Texas trial shows that next-gen 911 texting platform ‘flat out works’
MINNEAPOLIS — Five public-safety answering points (PSAPs) in Harris County, Texas, were able to receive 911 text messages from any SMS-enabled device from four wireless carriers — AT&T, Sprint, T-Mobile and Verizon — during an April trial that used Cassidian Communications’ Vesta next-generation 911 (NG-911) call-processing platform, the company announced today during the National Emergency Number Association (NENA) convention.
The five PSAPs are part of the Greater Harris County 911 Emergency Network (GHC 911), which consists of 50 PSAPs that serve 49 cities, including Houston. The network handles more than 10,000 calls per day, roughly three-quarters of which are from wireless phones. In addition, GHC 911 provides dispatching services to more than 150 police, fire and EMS agencies in the area.
Almost two years ago, a system deployed in Black Hawk County, Iowa, became the first in the United States to successfully handle a 911 text. But that event involved only one PSAP — the Black Hawk Consolidated Public Safety Communications Center — and only one wireless carrier. In that context, the fact that the GHC 911 trial involved multiple PSAPs and wireless carriers is particularly noteworthy, said Tami Timperio, Cassidian’s vice president of marketing.
Also noteworthy is that the trial took into account the county’s vast and widely diverse geography, which includes Houston — the nation’s fourth largest city — and a great expanse of rural terrain, according to Timperio.
“Technicians were sent out to very rural areas, as well as outside their jurisdiction, to ensure that the technology worked,” Timperio said. “Stan [Heffernan, GHC 911’s chief operating officer] said — in his own vernacular, since he comes from Texas — that it ‘just flat out worked.’ They’re very excited about it.”
Timperio said several significant operational and implementation procedures remain to be executed before the capability is rolled out system-wide — “I want to stress that this is just a trial,” she said — but added that the service is expected to be available to the deaf and hearing-impaired community by the end of this year, as a replacement for TTY service. Rollout to the general population is expected to follow in the second half of 2012, but no later than the first half of 2013, Timperio said.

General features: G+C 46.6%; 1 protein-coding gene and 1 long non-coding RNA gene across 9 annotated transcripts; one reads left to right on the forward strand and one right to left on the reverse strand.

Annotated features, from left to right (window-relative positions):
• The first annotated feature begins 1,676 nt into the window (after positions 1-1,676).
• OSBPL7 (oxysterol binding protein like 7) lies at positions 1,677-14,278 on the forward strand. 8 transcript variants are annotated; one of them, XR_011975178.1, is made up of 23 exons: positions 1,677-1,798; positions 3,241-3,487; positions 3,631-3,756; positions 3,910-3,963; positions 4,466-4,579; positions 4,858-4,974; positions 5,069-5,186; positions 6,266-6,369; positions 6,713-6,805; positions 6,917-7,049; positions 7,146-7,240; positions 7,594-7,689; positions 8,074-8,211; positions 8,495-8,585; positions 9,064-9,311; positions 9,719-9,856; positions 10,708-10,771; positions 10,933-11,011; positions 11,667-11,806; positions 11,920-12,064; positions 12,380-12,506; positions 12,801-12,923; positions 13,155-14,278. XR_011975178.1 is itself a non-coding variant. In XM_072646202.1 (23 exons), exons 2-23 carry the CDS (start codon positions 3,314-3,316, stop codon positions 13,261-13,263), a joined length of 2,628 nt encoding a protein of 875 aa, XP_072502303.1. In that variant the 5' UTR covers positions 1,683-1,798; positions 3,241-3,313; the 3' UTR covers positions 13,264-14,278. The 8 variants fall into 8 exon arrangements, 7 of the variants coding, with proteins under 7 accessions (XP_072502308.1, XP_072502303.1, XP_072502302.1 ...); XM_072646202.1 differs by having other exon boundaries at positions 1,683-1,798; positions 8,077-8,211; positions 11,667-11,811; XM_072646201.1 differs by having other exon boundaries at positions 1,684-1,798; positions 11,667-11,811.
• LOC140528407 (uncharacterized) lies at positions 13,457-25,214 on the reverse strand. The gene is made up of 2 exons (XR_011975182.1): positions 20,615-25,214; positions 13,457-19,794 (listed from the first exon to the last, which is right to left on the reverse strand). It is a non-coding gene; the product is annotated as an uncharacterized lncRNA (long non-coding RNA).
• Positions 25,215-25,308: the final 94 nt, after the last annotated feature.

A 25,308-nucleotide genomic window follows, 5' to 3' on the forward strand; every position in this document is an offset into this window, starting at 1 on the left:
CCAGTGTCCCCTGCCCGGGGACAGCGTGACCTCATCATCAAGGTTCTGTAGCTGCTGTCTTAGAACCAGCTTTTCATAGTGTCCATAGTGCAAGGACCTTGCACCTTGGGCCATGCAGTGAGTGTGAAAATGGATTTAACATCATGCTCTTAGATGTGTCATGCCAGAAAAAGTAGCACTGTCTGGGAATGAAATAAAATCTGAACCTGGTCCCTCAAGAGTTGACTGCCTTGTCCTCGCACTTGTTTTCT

In other news, Cassidian is demonstrating during the NENA convention several “forward-looking” concepts, according to Timperio.
“These are things like call-handling through CAD, which is not done today, notifications integrated with mapping … and an integrated application approach for the future of call-taking based on i3,” NENA’s recently approved standards that provide key technical guidelines for implementing IP-based next-generation 911 systems, she said.
Timperio said that, in the past year, a sea of change in the thinking in the 911 sector has occurred regarding next-generation architectures.
“We heard from our strategic advisory council in May, and it was interesting,” she said. “A year ago, they were still on the fence, wondering whether they really needed IP. This year, we are hearing very loud and clear that IP is the way forward, and they need it now.”
Finally, Cassidian recently completed a comprehensive test of a Vesta DMS system being deployed in the New York City Police Department’s new emergency communications center to replace a legacy ISDN system.
“It lasted 30 days of six times their peak call volume per hour,” Timperio said. “It was volumes never seen, ever.”
According to Timperio, the center is scheduled to go live in the fall. When it does, it will feature 1,400 call-taking and dispatcher positions and will consolidate all of the city’s 911 functions in one center. Previously, each of the five boroughs had its own 911 center. “It dwarfs anything in the U.S., perhaps worldwide,” Timperio said.
To put this into context, Los Angeles has about 150 positions and Chicago a couple of hundred, she added.
“I visited the [New York] center in May, and it’s a sight,” Timperio said. “It’s a football field in length and a sea of positions.”
A second center will be built for redundancy purposes and is slated to open in the 2013–2014 timeframe. Meanwhile, the NYPD will maintain one backup center, while the city’s fire department, which cut over to the Vesta DMS platform in fall 2009, will maintain two such centers.